Royal Philips has released the results of its inaugural Future Health Index (FHI), an extensive international study which provides a benchmark for a country’s perceived readiness to embrace the benefits of connected digital health systems.

According to Philips, FHI’s findings offer valuable insights into the perceived state of readiness of markets around the world to benefit from integration across healthcare systems.

In addition, the FHI identifies significant areas where healthcare systems must transform to deliver value-based care in the future by examining the perceptions, behaviours and attitudes of both patients and healthcare professionals.

The FHI survey focused on access to healthcare, integration of the current health system and adoption of connected health technology and systems to help countries become better poised to meet current and future healthcare challenges.

South Africa received an overall score of 56.7 out of a possible 100, ranking it eighth out of thirteen countries surveyed. The results of the survey highlight the need for a more concerted effort to increase access to healthcare, and conversely indicate a stable performance on healthcare integration, and above average performance on connected care technology adoption, said Philips in a statement.

Key findings from the FHI study showed that both healthcare providers and patients note improving access to healthcare services as something the government should prioritise to improve public health. However, they differed on the effectiveness of the health system in meeting the needs of the population, particularly when patients compared the public and private systems.

Furthermore, the survey also indicated that the cost of healthcare was a significant barrier or patients and is significantly higher than any other market, including other emerging markets. 47% of patients who have not visited a doctor when they needed to indicated that they could not afford to do so.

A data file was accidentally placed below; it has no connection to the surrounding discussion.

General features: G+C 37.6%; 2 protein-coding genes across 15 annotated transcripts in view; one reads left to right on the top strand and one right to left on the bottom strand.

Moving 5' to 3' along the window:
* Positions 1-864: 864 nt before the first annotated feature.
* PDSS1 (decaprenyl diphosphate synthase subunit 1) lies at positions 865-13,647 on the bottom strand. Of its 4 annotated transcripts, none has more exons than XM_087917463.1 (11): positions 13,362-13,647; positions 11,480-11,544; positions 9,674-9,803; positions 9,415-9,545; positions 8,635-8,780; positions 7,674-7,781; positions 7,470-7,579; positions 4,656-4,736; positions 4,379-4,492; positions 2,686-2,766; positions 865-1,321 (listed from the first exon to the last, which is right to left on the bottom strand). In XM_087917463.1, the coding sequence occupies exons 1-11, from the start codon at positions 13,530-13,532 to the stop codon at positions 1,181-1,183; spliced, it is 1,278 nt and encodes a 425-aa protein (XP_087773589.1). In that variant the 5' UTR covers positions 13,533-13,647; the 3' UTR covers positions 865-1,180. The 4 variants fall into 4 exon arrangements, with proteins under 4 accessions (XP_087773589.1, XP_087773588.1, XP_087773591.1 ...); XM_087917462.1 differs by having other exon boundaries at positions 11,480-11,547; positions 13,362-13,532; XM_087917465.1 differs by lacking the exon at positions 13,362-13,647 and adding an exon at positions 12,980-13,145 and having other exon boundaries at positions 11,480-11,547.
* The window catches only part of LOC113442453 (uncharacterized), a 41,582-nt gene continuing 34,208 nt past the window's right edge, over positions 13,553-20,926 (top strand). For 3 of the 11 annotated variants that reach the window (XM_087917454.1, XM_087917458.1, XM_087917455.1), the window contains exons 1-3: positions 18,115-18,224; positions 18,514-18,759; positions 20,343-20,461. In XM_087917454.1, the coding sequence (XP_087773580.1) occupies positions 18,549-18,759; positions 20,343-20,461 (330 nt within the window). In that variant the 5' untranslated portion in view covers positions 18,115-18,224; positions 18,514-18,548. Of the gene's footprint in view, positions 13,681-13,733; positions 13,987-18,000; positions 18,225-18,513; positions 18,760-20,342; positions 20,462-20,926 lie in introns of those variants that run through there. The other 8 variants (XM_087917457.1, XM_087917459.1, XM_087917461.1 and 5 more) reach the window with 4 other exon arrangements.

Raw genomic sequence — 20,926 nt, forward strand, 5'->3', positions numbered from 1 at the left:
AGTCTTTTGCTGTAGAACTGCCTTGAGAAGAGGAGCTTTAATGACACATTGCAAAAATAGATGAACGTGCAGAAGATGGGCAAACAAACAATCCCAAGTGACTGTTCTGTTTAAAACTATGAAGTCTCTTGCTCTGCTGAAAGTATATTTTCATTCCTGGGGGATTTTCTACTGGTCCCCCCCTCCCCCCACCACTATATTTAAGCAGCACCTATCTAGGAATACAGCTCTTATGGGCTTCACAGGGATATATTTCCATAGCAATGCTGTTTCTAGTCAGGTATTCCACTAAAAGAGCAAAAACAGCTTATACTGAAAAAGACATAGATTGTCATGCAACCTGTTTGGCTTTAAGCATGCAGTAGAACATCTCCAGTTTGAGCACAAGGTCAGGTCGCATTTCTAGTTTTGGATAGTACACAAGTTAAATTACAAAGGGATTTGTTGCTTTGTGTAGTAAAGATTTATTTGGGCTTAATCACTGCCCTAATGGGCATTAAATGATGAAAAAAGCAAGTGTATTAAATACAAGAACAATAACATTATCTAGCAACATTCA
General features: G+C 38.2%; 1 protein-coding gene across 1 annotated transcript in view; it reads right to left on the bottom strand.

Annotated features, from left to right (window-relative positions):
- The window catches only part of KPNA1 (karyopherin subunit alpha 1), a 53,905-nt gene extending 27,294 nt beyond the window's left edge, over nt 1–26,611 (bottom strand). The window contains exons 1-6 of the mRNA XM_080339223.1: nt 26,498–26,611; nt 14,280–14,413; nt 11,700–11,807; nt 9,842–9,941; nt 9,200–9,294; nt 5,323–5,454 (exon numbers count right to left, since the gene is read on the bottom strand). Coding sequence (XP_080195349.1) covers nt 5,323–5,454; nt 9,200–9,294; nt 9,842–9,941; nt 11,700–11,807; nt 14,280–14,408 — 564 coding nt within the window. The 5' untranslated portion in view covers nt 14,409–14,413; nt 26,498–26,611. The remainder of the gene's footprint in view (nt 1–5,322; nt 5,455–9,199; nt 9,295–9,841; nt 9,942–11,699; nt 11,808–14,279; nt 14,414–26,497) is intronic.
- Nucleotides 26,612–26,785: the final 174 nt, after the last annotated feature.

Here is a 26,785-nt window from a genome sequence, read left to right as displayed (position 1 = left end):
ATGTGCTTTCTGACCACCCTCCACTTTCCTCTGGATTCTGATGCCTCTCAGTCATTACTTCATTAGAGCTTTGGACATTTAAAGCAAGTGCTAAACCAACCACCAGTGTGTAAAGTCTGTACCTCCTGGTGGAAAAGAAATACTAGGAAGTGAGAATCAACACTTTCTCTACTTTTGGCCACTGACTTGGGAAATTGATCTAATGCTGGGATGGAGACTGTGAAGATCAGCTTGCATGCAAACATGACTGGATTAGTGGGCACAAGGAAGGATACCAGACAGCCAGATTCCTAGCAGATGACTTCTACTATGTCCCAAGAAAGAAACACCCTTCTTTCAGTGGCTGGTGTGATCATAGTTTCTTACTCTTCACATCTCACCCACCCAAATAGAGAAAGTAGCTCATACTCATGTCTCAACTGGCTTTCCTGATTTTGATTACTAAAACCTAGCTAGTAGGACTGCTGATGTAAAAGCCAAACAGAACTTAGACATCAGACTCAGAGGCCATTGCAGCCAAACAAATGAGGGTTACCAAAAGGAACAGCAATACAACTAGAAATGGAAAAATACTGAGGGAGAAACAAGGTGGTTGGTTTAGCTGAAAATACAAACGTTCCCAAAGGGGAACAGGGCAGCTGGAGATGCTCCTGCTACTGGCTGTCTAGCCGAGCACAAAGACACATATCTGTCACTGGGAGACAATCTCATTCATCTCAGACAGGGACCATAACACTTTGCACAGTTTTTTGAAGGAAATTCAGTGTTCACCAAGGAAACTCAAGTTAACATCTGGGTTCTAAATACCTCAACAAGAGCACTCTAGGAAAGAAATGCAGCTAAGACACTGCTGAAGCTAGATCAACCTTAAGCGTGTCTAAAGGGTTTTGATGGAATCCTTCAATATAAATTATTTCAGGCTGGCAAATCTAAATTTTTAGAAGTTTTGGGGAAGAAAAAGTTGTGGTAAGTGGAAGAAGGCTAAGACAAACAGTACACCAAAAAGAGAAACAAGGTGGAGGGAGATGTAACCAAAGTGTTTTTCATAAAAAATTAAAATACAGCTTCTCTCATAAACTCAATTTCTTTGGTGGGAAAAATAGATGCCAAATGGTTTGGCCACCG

When surveying cardiology patients, the results revealed that those patients were more knowledgeable about connected care technology, suggesting an opportunity to use technology to improve these patients’ outcomes and experiences.

Patients with cardiology-related issues are more likely to use a medical device to track their own health indicators.

The majority of healthcare workers agree that integrated health can improve the health of South Africa’s population in a variety of situations, including when patients are being treated, diagnosed or using health systems for treatments that will prevent medical conditions from occurring.

Openness to connected care technologies raises South Africa’s connected care technology adoption sub-index score above the average.

“The Future Health Index has uncovered a number of significant areas where our healthcare system must transform if we are going to succeed in delivering long-term value-based care,” said CEO of Philips South & Southern Africa, Ntutule Tshenye.

“It is encouraging to see South Africa starting from a reasonably strong position in its readiness to adopt connected digital technologies that will ultimately drive transformation. The outcome of the South African report provides valuable insight for patients, healthcare providers and policymakers on where attention needs to be focused to increase levels of access, integration and adoption of health technology to improve healthcare outcomes and patient experience in the long term,” continued Tshenye.

The FHI study was conducted in partnership with an independent global market research firm in Australia, Brazil, China, France, Germany, Japan, The Netherlands, Singapore, South Africa, Sweden, UAE, UK and US. More than 2,600 healthcare providers and 25,000 patients were questioned.

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